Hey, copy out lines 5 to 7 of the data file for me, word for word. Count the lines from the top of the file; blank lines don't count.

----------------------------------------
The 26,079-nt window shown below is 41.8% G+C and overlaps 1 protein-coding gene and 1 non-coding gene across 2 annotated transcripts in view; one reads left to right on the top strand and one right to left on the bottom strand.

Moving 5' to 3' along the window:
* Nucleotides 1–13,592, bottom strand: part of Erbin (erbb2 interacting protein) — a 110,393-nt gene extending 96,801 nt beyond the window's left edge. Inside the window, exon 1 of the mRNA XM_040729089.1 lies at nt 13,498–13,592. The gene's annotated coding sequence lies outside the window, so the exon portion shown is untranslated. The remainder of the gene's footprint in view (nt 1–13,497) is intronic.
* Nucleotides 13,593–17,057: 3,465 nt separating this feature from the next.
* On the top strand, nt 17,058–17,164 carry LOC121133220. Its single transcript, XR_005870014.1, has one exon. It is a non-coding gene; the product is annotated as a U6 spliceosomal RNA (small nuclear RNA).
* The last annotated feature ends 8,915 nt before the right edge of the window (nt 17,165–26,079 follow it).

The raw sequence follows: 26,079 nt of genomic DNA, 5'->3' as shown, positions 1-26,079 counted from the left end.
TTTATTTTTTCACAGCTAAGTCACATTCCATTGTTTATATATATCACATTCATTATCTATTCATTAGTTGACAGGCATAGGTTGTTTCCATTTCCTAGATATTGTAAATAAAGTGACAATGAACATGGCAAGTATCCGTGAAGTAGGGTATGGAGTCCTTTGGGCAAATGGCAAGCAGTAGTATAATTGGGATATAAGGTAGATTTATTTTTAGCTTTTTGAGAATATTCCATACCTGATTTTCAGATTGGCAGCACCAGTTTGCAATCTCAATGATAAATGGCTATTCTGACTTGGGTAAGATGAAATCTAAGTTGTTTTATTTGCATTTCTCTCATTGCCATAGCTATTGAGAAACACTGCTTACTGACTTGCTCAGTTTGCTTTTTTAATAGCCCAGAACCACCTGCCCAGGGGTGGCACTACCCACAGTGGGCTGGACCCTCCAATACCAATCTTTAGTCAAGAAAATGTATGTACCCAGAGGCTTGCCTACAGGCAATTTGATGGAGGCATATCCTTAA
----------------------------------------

* On the top strand, nt 17,058–17,164 carry LOC121133220. Its single transcript, XR_005870014.1, has one exon. It is a non-coding gene; the product is annotated as a U6 spliceosomal RNA (small nuclear RNA).
* The last annotated feature ends 8,915 nt before the right edge of the window (nt 17,165–26,079 follow it).

The raw sequence follows: 26,079 nt of genomic DNA, 5'->3' as shown, positions 1-26,079 counted from the left end.